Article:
What Bloomberg Intelligence Says:

“General Motors’ $2 billion stake in EV and hydrogen semi-truck maker Nikola -- a $13 billion market-cap company with no revenue or sellable vehicles thus far -- is a hedge against the headline risk of not volume-selling competitive alternative-drivetrain vehicles. Nikola isn’t more advanced than GM but the partnership will boost brand perception for the legacy automaker.”

-- Kevin Tynan, senior autos analystClick here for the research

GM does risk fostering a new rival in the way that early investments in Tesla by Daimler AG and Toyota Motor Corp. helped that electric-car company grow into a fierce competitor. But GM Chief Executive Officer Mary Barra sees lots of room for growth in the budding market for EVs and noted GM gets access through Nikola to the Class 7 and 8 freight-truck business.

“We see huge growth opportunities for both of us,” Barra said on a call with reporters. “We view that there’s going to be plenty of opportunity for different customers and products. When you look at opportunity to partner with Nikola on Class 7 and 8, that’s a wide-open opportunity for us.”

Sunday, 6 September 2020

Electric cars: County car parks first for fast-charge points

 Council staff at one of the new charge points

Public car parks in two towns are the first in Powys to be fitted with electric car charging ports.

The fast-charge points in Machynlleth and Llanidloes can fully charge a vehicle in three to four hours.

Councillor Heulwen Hulme, cabinet member for the environment, said it was a "vitally important" step in the move toward a low-carbon future.

Powys said a further six locations would be fitted with ports in the future.

"Our future vision is to install some more electronic chargers in Powys, with Powys being the largest county in Wales," said Ms Hulme.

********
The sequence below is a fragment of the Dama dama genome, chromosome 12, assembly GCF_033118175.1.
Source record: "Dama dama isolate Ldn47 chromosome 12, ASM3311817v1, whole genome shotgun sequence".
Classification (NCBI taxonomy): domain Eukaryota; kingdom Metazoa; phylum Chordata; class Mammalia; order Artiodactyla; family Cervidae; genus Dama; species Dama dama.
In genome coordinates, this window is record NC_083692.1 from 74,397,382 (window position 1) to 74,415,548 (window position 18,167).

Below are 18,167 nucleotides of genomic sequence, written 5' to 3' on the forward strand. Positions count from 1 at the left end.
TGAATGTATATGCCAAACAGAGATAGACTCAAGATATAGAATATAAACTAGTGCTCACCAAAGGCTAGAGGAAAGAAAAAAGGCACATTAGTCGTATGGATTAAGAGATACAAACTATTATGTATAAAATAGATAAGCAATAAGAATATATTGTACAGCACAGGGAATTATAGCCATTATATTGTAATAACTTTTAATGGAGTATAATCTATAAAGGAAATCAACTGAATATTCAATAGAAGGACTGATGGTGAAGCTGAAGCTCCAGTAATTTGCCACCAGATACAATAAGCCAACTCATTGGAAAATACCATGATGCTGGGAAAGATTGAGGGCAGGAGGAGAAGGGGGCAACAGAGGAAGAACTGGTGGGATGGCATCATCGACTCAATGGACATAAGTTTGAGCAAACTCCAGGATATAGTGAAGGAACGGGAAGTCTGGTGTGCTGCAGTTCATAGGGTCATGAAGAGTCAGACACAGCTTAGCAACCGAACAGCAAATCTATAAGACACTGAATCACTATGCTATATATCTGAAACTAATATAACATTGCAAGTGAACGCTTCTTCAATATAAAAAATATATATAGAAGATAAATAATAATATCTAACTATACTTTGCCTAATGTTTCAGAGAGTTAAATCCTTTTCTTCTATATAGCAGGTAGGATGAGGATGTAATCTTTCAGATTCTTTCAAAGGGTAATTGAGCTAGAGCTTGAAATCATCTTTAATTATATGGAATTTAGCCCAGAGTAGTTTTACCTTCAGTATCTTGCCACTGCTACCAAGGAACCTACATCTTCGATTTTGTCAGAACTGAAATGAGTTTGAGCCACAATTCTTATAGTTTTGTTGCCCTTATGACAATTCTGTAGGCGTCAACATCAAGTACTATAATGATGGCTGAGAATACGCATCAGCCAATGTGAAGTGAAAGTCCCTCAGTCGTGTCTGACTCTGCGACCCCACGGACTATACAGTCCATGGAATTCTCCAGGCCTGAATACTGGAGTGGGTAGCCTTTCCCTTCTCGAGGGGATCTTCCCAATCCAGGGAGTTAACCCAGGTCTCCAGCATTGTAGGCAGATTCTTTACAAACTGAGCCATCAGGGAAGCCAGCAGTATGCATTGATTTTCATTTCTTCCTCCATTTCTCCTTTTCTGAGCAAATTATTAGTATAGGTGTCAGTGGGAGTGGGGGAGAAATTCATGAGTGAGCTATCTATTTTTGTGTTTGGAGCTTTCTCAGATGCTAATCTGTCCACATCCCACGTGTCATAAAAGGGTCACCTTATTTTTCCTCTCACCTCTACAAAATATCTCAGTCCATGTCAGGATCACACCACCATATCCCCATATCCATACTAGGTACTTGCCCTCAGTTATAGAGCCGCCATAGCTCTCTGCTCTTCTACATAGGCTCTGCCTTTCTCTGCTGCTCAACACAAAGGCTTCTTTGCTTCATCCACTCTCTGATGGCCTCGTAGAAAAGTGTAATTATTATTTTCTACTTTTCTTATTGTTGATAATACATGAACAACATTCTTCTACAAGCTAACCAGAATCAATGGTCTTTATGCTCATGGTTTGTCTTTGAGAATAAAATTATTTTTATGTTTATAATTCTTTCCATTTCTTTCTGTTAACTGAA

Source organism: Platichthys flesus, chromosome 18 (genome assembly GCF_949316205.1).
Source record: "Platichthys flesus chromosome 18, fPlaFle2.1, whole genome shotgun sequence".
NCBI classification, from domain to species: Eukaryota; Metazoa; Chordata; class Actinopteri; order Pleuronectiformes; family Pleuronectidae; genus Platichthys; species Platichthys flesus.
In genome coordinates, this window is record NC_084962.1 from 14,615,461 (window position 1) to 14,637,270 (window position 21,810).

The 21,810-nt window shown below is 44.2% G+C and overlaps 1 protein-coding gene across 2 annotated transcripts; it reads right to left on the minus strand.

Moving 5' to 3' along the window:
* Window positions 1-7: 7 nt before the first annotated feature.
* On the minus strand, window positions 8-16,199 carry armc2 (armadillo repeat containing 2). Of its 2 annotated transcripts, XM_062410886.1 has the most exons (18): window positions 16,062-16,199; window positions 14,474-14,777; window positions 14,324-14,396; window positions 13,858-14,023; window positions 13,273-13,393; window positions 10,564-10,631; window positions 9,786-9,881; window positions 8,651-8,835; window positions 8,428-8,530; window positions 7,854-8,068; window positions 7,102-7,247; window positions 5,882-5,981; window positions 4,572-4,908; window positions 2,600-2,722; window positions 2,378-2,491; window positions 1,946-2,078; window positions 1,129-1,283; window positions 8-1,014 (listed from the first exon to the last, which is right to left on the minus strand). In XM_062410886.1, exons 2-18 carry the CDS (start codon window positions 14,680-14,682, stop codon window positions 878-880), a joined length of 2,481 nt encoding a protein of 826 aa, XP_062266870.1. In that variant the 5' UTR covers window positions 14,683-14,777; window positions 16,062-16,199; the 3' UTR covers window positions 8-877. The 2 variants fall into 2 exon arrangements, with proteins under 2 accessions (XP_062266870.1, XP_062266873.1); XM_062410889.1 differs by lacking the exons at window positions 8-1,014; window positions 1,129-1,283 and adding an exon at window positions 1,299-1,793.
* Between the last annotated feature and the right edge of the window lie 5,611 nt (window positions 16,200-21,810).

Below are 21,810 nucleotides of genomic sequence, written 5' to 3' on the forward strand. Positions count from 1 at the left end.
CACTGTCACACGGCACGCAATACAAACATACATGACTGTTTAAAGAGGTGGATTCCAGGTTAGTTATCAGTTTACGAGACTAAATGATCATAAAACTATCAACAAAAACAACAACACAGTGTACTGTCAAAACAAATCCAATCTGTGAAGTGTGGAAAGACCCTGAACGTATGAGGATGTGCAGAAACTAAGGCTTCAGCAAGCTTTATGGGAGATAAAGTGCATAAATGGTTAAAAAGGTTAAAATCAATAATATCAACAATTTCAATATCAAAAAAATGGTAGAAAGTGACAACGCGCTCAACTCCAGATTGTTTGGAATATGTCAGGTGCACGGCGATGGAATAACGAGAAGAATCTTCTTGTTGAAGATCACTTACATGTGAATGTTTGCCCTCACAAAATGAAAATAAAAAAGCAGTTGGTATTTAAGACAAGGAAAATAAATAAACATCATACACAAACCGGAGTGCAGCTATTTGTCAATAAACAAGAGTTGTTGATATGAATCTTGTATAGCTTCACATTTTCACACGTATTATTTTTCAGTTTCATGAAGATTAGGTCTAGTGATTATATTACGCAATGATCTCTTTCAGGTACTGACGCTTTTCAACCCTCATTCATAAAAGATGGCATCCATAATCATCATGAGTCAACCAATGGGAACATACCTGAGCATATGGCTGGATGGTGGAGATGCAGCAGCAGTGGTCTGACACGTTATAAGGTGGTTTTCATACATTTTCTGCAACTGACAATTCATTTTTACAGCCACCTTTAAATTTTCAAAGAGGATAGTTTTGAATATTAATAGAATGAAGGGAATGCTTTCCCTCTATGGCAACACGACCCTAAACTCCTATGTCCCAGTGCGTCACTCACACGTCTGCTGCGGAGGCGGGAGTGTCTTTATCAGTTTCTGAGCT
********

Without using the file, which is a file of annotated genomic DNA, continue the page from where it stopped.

"There is now a viable charging option of electric vehicles and it is hoped that this will encourage usage and ownership of electric vehicles. We also hope that electric vehicle users will visit our beautiful county."

Charging points will next be installed in Welshpool, Newtown, Presteigne, Llandrindod Wells, Builth Wells and Brecon.

Saturday, 5 September 2020

More than 500 new chargers a day needed for UK

The UK will need to install 507 electric car charging points a day to be ready for the phase out of petrol and diesel vehicles by 2035, according to new research by the motoring industry.

The country will require 2.8 million charging points to be EV-ready by 2035, when the Government has said it will end sales of all new petrol, diesel and plug-in hybrid cars, according to research by the Society of Motoring Manufacturers.

There are currently only around 19,300 public car charging points across the country, and reaching that goal would require installation at the rate of 507 new charging points a day, at a cost of £16.7bn according to the research conducted by consultancy Frost and Sullivan. 

“To a certain extent, it's oversupply, because we need to overcome that reticence about uncertainty that fear of being caught short,” said Mike Hawes, the chief executive of the SMMT.

The Government is consulting on bringing forward the ban on sales of new ICE cars to as early as 2030, but the SMMT said even the current deadline would not be possible without further support. 

It is calling for the extension of Plug-in Grant subsidies for new purchases of EVs, and its extension to plug-in hybrids, which it says is a “critical” transition technology. 

It also wants VAT exemptions for all zero emission capable cars, which it calculates would save families an average of £5,500 on a battery electric and up to £9,750 on an SUV. It estimates this could drive 2.4 million sales in the next five years.